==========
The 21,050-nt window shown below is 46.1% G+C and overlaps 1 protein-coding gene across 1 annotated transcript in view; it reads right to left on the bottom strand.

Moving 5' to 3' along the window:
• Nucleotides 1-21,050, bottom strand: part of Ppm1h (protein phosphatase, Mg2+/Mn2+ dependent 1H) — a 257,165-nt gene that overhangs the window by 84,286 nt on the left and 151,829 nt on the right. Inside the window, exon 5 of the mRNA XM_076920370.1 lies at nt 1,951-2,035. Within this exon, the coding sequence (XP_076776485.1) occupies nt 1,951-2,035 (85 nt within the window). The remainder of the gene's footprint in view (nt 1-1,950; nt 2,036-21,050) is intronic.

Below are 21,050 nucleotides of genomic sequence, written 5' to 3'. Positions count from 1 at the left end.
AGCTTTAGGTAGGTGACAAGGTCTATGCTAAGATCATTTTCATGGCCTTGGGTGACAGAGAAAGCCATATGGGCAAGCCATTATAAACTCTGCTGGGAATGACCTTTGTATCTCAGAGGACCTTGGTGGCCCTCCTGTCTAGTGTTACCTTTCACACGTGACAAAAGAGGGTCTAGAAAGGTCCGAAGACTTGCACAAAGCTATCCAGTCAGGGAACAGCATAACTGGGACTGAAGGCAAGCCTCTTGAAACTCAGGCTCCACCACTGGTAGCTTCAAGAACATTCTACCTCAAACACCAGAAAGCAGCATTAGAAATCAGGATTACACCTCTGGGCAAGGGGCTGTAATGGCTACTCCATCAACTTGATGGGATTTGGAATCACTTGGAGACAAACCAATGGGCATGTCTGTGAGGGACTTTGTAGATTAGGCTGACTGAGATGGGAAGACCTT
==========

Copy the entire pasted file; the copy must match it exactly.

The 21,050-nt window shown below is 46.1% G+C and overlaps 1 protein-coding gene across 1 annotated transcript in view; it reads right to left on the bottom strand.

Moving 5' to 3' along the window:
• Nucleotides 1-21,050, bottom strand: part of Ppm1h (protein phosphatase, Mg2+/Mn2+ dependent 1H) — a 257,165-nt gene that overhangs the window by 84,286 nt on the left and 151,829 nt on the right. Inside the window, exon 5 of the mRNA XM_076920370.1 lies at nt 1,951-2,035. Within this exon, the coding sequence (XP_076776485.1) occupies nt 1,951-2,035 (85 nt within the window). The remainder of the gene's footprint in view (nt 1-1,950; nt 2,036-21,050) is intronic.

Below are 21,050 nucleotides of genomic sequence, written 5' to 3'. Positions count from 1 at the left end.
AGCTTTAGGTAGGTGACAAGGTCTATGCTAAGATCATTTTCATGGCCTTGGGTGACAGAGAAAGCCATATGGGCAAGCCATTATAAACTCTGCTGGGAATGACCTTTGTATCTCAGAGGACCTTGGTGGCCCTCCTGTCTAGTGTTACCTTTCACACGTGACAAAAGAGGGTCTAGAAAGGTCCGAAGACTTGCACAAAGCTATCCAGTCAGGGAACAGCATAACTGGGACTGAAGGCAAGCCTCTTGAAACTCAGGCTCCACCACTGGTAGCTTCAAGAACATTCTACCTCAAACACCAGAAAGCAGCATTAGAAATCAGGATTACACCTCTGGGCAAGGGGCTGTAATGGCTACTCCATCAACTTGATGGGATTTGGAATCACTTGGAGACAAACCAATGGGCATGTCTGTGAGGGACTTTGTAGATTAGGCTGACTGAGATGGGAAGACCTT